Can a Tenant Refuse Entry to Landlord in Florida (Free Notice to Enter Property)

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A tenant cannot unreasonably deny entry to the landlord for the following reasons: inspections, repairs, improvements, and showing the property to prospective tenants and buyers.


The landlord can enter at any time in case of an emergency.

Proper notice is required before entering the property

Before entering the property for repairs or showing, the landlord should give reasonable notice to the tenants and enter at reasonable times. 

In Florida reasonable notice is 12 hours.

The landlord must enter at reasonable times

According to Florida law, a reasonable time is between 7:30 am and 8 pm.

What is considered an emergency?

An emergency is a situation that poses an immediate risk to lives or property.

What happens if the tenant refuses entry?

If the tenant unreasonably refuses entry, the landlord can enter with proper notice at a reasonable time.

What if the tenant is absent from the rental?

If the tenant notifies the landlord that he/she will be absent from the premises and the rent is paid, the landlord can only enter with the tenant’s permission or in case of an emergency.

If the tenant is absent from the premises for a period of time equal to one-half the time for periodic rental payment, the rent is not paid and the landlord has received no notification of the absence, the landlord may enter the premises. 

Even if the landlord suspects that the property has been abandoned, it’s a good idea to deliver a Notice of Entry.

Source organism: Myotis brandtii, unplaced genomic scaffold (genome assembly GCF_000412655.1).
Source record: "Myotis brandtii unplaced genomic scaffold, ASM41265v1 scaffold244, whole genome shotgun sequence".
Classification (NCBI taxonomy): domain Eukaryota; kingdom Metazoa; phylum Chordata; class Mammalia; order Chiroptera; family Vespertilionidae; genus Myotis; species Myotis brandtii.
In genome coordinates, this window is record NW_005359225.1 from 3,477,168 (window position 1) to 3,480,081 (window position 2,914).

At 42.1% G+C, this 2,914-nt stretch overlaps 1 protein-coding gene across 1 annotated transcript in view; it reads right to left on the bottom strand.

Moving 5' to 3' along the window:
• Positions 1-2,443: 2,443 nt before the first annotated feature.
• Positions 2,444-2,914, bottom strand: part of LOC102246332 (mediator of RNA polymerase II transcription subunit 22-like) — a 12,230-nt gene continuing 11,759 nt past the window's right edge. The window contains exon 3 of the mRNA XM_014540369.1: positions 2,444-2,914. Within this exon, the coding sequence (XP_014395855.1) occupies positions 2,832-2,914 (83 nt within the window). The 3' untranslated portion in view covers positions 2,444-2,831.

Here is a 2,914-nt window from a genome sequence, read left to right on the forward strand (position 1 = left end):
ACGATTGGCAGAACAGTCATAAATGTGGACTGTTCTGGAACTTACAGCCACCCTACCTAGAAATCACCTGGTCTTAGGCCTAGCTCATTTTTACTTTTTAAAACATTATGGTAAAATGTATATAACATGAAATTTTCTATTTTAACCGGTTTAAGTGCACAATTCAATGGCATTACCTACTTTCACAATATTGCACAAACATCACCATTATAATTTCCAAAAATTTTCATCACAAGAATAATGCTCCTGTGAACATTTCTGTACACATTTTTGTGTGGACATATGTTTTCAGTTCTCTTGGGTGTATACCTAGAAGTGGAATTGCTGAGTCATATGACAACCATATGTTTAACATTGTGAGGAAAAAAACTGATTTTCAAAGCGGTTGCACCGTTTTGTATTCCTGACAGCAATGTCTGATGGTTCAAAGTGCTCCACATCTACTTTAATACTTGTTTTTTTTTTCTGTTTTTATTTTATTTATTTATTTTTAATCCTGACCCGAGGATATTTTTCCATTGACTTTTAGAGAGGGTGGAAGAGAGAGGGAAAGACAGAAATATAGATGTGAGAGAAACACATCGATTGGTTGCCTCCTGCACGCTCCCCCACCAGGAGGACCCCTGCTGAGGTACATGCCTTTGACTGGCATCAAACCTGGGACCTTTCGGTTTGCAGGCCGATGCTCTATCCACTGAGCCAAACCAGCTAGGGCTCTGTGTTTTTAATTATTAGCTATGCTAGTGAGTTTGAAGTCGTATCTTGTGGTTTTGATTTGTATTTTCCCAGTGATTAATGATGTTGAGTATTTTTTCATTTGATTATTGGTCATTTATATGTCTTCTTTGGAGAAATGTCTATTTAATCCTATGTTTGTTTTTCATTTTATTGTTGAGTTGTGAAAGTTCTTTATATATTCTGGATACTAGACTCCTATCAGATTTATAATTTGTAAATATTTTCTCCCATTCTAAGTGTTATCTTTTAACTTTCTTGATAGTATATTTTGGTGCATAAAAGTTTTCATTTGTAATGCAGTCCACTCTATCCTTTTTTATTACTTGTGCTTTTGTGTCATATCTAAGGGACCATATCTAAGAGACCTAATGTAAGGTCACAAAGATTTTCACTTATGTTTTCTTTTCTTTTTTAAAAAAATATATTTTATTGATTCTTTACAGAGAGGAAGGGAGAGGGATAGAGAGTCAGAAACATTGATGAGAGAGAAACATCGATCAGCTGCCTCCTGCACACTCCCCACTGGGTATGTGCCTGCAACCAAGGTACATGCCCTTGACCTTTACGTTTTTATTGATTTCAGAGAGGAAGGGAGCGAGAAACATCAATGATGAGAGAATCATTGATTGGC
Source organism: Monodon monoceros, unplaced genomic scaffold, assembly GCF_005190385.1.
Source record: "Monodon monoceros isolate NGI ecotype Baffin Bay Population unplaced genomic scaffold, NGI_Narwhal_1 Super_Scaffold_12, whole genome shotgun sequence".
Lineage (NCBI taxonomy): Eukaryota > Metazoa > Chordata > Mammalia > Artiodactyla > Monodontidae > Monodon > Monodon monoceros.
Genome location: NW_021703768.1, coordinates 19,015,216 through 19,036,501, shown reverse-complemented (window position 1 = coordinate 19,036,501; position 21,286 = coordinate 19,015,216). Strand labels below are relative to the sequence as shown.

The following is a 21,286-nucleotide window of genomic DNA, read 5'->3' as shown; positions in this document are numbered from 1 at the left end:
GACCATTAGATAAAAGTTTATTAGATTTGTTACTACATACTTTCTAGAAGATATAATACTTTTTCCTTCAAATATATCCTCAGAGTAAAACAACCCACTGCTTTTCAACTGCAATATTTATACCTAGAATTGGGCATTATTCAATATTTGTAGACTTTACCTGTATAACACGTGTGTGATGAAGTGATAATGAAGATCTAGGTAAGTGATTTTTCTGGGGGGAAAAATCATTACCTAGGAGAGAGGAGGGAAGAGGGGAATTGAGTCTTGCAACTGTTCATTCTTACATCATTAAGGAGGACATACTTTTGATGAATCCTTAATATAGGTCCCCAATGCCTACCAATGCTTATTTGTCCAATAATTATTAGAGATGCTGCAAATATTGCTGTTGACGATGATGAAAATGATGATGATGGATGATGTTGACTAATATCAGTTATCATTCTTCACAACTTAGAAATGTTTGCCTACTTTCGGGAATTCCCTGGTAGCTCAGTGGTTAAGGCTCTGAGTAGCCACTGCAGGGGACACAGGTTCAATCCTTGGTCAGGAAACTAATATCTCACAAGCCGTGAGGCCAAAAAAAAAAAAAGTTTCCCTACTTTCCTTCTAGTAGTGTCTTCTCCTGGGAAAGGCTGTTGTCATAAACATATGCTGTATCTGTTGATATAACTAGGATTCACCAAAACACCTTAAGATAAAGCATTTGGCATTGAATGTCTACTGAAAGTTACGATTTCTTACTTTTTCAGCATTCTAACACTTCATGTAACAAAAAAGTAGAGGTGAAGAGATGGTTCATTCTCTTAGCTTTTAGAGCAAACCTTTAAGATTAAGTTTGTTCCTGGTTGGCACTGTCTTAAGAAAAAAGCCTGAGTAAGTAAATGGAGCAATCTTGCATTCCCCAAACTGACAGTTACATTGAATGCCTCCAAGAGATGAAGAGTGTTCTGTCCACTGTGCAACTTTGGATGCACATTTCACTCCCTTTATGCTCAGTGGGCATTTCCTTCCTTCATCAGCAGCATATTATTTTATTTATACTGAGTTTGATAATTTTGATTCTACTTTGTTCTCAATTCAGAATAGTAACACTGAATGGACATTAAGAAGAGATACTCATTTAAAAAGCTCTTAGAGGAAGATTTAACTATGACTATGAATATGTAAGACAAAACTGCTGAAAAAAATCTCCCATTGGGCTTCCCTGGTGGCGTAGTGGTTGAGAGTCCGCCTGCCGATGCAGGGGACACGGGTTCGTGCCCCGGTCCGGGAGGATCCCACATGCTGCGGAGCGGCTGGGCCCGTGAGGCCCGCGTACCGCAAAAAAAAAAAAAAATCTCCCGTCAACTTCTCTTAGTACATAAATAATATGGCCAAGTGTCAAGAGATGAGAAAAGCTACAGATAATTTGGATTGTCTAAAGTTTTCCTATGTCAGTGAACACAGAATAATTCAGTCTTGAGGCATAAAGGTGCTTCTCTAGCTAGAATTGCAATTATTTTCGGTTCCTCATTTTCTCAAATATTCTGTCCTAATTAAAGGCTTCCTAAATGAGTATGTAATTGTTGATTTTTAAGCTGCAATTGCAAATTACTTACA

How to Deliver the Notice?

The Notice to Enter should be in writing, it should be either mailed and hand-delivered. This is a requirement even if there is no written rental agreement.

The notice should have:

  • Date and time of entry. Entry times between 7:30 am and 8 pm.
  • The reason for entry
  • Delivered by mail or in person. The notice can be securely affixed to the entrance if no one is home.
  • Minimum 12 Hours Notice

What are the consequences for not giving proper notice?

A tenant can potentially sue for harassment and even breach of lease.

This article is not intended for the purpose of providing legal advice. Please refer to Chapter 83, Part II, Florida Statutes (F.S.) for more information.

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About the author

Jana Christo is a business owner, real estate investor, and property manager. She has 16 years of experience in most areas of real estate.
During the last recession, she was also the managing partner for a company that bought and rehabbed properties from the court foreclosure auctions. Today, she manages her own portfolio of rental properties and shares her experience on Rentce.com.

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